Hardy orange is hardy to zone 5, where lows drop to about minus 15°F.

  2. Betsy Harvin
    Posted October 17, 2018 at 11:12 am | Permalink

    Love this! Selling those hardy orange seedlings next May? Say it’s so.

  3. Joel Andrews
    Posted October 17, 2018 at 10:05 pm | Permalink

    Thanks Lee! I use orange peels soaked in vinegar to make an orange cleaning spray, and I wonder if these oranges would serve well for this purpose, given their thick resinous rinds.

  4. Kenneth Kraus
    Posted October 18, 2018 at 4:58 pm | Permalink

    I grew hardy orange for years down in Old Lyme, CT. It was a stunning specimen in all seasons, and, happily, totally deer proof. I was never able to detect any fragrance from the blossoms, although I was always too afraid to stick my nose too close to them, due to those terrifying thorns.

  5. Leticia Demicoli
    Posted October 28, 2018 at 5:52 pm | Permalink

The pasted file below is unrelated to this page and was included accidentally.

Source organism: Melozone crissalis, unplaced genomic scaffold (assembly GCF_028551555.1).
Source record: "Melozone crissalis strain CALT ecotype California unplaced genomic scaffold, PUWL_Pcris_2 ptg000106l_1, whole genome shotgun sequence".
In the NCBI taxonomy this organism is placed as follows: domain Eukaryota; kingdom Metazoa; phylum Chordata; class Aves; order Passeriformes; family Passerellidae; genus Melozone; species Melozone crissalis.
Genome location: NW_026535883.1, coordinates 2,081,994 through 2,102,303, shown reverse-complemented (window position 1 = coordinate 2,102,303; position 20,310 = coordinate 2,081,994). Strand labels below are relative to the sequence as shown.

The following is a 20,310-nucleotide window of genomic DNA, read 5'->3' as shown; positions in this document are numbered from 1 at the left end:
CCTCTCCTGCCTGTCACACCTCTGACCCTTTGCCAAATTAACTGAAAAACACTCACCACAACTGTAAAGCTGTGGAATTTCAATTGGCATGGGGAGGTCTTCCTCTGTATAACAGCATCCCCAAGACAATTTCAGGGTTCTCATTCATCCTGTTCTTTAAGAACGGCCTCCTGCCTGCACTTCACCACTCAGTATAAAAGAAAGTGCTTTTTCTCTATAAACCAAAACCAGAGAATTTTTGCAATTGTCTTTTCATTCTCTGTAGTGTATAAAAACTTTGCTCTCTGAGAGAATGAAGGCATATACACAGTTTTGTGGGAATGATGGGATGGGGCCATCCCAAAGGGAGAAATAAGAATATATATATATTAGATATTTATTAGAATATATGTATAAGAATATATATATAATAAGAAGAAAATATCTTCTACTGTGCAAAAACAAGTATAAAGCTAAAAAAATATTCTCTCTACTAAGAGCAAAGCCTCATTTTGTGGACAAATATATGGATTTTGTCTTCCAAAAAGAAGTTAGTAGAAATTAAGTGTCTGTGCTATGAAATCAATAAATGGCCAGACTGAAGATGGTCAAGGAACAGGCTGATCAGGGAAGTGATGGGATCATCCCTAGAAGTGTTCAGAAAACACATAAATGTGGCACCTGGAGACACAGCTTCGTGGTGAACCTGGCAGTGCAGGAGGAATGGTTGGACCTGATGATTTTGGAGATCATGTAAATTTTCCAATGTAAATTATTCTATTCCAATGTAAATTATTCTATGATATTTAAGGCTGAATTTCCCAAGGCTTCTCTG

Hi Lee! Love reading your articles- still have to get in one of your workshops! This year the dates just didn’t work out for me!
    Please let me know about your ‘ growing blueberry workshop’ as soon as you have planned the dates for it so I can plan on attending; thanks!
    Just curious – have you tried planting figs or persimmons?

    • Posted October 31, 2018 at 7:37 am | Permalink

      Thanks, glad you like them. As far as planting figs or persimmons: Yes! I’ve grown both in variety for many, many years. Put “fig” or “persimmon” in the “search” box on my blog page and you’ll find numerous things I’ve wrote about my fig and persimmon plants.

  6. Dawn
    Posted November 6, 2018 at 4:09 pm | Permalink

    When is the best time to pick oranges? Color? Month? If they are marbled in green and orange can they rippen picked? Is there a way to to make them sweet and juicy?

    • Posted November 15, 2018 at 9:13 pm | Permalink

      Citrus fruits pass from immature to mature and finally to an over mature condition while remaining on the tree, but the changes are slow and spread over several months. The best way to know when to harvest is to taste the fruit. Fruit color is a poor indication of ripeness, because many fruits have fully colored rinds a long time before they can be eaten and some fruit are green when the sugars are high enough to make a delicious tasting citrus. The fruits will not further ripen after being picked. The fruits store best on a tree so leave the there rather than plan to pick them all and eat them gradually fro storage.